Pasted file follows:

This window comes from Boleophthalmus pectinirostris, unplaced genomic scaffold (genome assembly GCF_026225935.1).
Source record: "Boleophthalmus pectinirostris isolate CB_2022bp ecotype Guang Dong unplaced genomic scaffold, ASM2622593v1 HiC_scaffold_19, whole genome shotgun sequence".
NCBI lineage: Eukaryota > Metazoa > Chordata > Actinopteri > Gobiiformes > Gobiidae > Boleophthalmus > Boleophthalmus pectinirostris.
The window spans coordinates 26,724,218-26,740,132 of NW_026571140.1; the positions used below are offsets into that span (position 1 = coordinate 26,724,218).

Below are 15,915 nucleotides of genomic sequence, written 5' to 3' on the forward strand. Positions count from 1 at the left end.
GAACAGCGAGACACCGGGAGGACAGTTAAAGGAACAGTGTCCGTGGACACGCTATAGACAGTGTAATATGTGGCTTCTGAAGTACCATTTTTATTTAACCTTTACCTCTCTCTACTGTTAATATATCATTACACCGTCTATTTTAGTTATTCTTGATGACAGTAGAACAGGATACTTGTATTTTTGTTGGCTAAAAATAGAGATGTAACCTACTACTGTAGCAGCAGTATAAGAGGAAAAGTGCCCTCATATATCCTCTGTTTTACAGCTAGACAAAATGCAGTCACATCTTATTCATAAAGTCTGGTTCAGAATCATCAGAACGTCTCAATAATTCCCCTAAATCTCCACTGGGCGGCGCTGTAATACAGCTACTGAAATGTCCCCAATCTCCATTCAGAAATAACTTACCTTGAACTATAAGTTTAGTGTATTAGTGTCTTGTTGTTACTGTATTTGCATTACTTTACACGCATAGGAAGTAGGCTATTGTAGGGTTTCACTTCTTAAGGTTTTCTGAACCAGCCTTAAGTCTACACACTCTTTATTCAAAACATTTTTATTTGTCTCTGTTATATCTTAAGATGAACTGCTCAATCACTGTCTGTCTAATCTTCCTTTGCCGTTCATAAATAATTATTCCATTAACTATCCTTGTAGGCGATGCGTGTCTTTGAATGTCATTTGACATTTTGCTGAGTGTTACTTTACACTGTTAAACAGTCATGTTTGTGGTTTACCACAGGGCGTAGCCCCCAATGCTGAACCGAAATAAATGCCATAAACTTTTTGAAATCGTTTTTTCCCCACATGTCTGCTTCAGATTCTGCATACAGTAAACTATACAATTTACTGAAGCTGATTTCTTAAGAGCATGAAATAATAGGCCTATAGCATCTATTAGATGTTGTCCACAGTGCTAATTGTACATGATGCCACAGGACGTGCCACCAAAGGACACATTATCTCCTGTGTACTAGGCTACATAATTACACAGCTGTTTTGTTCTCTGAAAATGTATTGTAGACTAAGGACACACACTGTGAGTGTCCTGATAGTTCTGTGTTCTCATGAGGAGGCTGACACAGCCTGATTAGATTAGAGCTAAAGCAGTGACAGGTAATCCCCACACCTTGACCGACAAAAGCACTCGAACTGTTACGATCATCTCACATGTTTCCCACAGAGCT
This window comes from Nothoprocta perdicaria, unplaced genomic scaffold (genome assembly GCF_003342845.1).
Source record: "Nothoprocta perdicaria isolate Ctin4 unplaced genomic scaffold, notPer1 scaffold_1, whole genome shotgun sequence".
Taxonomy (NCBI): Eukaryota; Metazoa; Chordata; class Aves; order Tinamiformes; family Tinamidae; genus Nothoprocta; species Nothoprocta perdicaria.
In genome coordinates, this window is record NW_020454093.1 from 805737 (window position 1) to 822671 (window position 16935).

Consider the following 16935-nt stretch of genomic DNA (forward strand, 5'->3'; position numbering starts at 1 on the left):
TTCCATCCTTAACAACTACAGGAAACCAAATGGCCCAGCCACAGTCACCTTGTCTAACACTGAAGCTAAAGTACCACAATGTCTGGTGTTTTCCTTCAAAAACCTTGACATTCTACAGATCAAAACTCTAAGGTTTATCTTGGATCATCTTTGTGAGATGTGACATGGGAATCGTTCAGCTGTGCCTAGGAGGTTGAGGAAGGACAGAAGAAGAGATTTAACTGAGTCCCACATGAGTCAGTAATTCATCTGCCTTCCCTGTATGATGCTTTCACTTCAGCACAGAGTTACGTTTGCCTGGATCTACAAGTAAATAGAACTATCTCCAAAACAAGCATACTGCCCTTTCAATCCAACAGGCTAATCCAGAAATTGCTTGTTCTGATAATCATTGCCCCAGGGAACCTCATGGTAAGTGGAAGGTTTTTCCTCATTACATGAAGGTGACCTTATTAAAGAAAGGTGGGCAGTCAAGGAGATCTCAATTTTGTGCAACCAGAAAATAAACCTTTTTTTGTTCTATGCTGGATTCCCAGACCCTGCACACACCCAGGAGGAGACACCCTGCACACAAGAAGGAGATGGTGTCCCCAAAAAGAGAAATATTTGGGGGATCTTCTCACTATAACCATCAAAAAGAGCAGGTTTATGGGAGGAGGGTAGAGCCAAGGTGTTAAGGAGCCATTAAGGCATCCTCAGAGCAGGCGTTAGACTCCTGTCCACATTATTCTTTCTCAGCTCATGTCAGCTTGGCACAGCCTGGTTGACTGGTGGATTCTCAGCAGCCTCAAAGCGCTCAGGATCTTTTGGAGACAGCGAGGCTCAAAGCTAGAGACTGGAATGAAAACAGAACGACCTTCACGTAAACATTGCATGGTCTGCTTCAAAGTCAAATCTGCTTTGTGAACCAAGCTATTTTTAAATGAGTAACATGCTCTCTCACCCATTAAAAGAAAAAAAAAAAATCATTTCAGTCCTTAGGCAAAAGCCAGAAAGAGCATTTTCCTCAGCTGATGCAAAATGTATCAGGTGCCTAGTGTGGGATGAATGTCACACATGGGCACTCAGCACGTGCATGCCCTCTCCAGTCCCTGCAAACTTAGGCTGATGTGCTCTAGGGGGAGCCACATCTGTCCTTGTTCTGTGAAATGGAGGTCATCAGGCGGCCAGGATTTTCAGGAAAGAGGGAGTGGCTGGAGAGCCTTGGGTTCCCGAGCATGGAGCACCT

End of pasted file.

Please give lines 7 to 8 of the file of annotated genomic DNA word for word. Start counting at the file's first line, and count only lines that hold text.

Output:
This window comes from Nothoprocta perdicaria, unplaced genomic scaffold (genome assembly GCF_003342845.1).
Source record: "Nothoprocta perdicaria isolate Ctin4 unplaced genomic scaffold, notPer1 scaffold_1, whole genome shotgun sequence".